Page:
Babcock Birdies

I love alliterations, don’t you?  Recently I went to Babcock again and saw two new bird species! (Along with others I had seen before).  Ironically enough, the first picture that I took and was happy with was of a dog.  He seemed to be hunting but his handler had no gun. (that we saw) so he was probably just training.  He flushed a big group of bobwhite right in front of us, which was really cool.
Also, I’m experimenting with a new watermark.  What do you think?

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It was a pretty foggy morning, and it had rained through the night, so things were generally sparkly.

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I love discovering hearts in nature, and these were very pretty vines with drops of water on them.

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Northern Mockingbird.

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Yellow-Rumped Warbler. (I think)

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Pine Warbler…

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First new species of the trip, an American Bittern!  Since he was about 6 feet from us, I was able to get a close-up of him. Yay!

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There were female Anhingas were in the trees!  We saw probably 2-3, and they would croak at us like frogs or gators.  It was hilarious and unnerving at first.

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The amazing second new species, a Common Yellowthroat! (Not to be confused with a Yellow-Throated Warbler.)

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Hiding from me…

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Here I am!

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This is an Ornate Moth, which I finally looked up after seeing it a couple times.  Such a beautiful butterfly!

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A Spiny-Backed Orb Weaver, dangling from the sky!

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This one that we saw later was eating a bumble bee!

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Glowing leaves.

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Palm Warbler… don’t you think it looks like a Japanese divider screen thingy? 🙂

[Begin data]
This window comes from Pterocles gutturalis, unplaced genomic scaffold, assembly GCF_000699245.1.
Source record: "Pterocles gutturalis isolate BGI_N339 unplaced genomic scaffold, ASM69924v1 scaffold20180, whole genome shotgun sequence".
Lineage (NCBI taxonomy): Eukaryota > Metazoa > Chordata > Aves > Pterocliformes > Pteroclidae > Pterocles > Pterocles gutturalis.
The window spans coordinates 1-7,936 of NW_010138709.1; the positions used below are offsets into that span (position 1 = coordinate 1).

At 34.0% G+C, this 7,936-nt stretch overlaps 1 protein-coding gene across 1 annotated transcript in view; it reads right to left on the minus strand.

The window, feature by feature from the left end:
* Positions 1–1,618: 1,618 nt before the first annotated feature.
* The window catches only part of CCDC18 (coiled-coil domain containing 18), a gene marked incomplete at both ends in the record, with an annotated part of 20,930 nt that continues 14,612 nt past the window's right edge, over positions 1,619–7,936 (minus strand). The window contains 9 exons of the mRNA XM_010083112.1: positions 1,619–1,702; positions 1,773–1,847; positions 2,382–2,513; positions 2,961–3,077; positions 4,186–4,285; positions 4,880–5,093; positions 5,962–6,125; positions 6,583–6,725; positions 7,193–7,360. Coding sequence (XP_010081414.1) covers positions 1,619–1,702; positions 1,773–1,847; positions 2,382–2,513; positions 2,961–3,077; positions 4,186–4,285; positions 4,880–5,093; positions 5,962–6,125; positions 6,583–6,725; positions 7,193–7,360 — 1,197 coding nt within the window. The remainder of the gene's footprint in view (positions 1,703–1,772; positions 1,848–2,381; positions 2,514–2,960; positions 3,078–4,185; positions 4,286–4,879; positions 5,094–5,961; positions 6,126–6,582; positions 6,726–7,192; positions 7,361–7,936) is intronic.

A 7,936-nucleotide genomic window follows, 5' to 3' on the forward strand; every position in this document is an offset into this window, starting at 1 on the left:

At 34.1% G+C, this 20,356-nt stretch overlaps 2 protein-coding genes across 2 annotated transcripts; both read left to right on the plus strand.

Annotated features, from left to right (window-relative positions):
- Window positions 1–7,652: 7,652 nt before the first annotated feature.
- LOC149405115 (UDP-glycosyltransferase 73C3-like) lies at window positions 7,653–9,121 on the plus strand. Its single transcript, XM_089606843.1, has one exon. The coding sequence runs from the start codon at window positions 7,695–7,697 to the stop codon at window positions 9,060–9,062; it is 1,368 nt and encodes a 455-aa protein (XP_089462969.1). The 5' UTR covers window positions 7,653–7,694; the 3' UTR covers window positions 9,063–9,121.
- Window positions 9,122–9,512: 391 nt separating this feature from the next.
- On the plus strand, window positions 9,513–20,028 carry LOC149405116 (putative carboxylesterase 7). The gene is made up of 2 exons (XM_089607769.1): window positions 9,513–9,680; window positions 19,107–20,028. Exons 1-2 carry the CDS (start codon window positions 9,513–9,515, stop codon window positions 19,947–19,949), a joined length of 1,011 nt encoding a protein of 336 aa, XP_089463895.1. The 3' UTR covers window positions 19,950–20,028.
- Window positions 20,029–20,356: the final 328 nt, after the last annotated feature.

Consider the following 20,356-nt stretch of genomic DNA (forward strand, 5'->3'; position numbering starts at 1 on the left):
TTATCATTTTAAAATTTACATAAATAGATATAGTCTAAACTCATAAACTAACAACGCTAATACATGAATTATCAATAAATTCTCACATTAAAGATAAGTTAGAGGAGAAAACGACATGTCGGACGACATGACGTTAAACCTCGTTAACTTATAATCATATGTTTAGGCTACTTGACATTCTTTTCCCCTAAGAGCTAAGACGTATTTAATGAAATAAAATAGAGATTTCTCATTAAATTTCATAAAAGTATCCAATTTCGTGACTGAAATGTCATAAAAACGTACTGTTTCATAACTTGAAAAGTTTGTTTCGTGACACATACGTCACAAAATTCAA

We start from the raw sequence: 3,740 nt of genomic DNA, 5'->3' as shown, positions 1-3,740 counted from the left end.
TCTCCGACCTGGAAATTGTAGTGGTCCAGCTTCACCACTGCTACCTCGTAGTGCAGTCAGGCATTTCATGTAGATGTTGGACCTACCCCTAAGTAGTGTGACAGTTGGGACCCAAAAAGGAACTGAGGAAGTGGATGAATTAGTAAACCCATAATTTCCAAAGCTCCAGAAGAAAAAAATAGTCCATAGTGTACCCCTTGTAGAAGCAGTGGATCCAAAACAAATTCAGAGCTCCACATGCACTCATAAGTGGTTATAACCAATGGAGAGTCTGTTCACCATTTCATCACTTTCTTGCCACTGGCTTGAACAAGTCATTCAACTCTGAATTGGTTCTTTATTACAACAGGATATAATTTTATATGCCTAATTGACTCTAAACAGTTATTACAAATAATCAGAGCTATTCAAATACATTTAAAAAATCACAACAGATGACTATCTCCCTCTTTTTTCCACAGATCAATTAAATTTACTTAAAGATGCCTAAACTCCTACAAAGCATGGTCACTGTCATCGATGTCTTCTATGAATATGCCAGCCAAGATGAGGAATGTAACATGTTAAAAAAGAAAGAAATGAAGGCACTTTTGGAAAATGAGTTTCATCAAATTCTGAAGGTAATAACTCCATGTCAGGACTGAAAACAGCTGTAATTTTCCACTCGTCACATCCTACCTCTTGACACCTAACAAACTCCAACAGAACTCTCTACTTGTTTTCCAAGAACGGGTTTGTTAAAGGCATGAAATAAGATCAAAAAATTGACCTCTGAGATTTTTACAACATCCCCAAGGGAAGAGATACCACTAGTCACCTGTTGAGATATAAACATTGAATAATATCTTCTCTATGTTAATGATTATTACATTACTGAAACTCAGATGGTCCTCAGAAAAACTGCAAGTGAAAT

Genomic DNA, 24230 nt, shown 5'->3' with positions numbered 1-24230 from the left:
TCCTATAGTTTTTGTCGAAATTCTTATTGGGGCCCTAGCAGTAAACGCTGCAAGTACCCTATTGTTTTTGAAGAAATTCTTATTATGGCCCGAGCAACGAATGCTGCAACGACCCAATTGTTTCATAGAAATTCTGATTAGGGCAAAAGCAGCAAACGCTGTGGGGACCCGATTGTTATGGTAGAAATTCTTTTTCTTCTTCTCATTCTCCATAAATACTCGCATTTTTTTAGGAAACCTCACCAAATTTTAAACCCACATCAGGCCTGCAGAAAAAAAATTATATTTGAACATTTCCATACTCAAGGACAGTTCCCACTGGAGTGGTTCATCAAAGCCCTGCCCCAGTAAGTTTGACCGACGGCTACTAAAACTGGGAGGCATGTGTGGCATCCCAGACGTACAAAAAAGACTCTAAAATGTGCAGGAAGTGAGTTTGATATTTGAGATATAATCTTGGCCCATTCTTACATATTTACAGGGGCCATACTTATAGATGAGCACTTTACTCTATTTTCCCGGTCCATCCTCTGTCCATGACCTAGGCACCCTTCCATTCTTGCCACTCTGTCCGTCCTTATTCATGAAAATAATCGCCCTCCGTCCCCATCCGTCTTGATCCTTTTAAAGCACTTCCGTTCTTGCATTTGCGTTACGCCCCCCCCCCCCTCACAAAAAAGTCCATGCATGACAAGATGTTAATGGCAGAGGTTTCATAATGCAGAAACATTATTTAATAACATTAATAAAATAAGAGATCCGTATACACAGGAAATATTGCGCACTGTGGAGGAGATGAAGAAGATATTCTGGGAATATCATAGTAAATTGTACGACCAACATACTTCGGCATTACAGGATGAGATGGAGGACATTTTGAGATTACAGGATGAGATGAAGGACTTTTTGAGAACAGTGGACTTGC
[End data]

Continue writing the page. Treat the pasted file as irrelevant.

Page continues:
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Pearl Crescent butterfly.

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A Green Heron in a tree… not their normal habitat, so it was a fun sighting!

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Floridian flora…

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And fauna.  A black racer snake I think?

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White Peacock butterflies.

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Monarch butterfly?

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Taking off!

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Thought this was a cool reflection.  What do you see?

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There is Nothing So Boring as Bird-Watching

Blue-Gray Gnatcatcher

A few good things happened, like … the time Mark saw a bird that wasn’t in his small bird book, and Mr. Smith brought a big important one home from the bookshop and Mark looked it up and it turned out to be a blue-gray gnatcatcher, which is very rare, at least at an Indiana lake.  This wasn’t very interesting to anyone but Mark, but then there is nothing so boring as bird-watching, except to those people to whom it isn’t boring at all.

I’m rereading one of my favorite children’s books of all time by one of my favorite children’s fantasy authors ever, Edward Eager.  The book that this short paragraph is from is titled Magic by the Lake and it is so quaint and charming!  I can read one of his books in under an hour, but that is an hour well spent! 
Anyway, this quote sums up birdwatching pretty well.  Either you love it or you can’t stand it.  There is a very small margin.  🙂  Happy birding!


I Love My Brother!

A few minutes ago…

Adam comes into my room and tries to give me my bird field guide and notebook, but the weight of the field guide is confusing to him and he grunts in frustration.  He finally figures out how to pick it up and he hands it to me, face aglow with pride in his accomplishment.  With his mission accomplished he settles down for some chill time by plopping down on the ground and looking at me.  This is the signal for me to get down my magnetic chess board with the pieces all set up for him to play with.  He loves it, and usually brings me the pieces… Or scatters them about the house. 🙂

Nothing brings me more joy than to watch him taking interest in chess and birding at such an early age, and wanting me to share it with him. Thank God for brothers!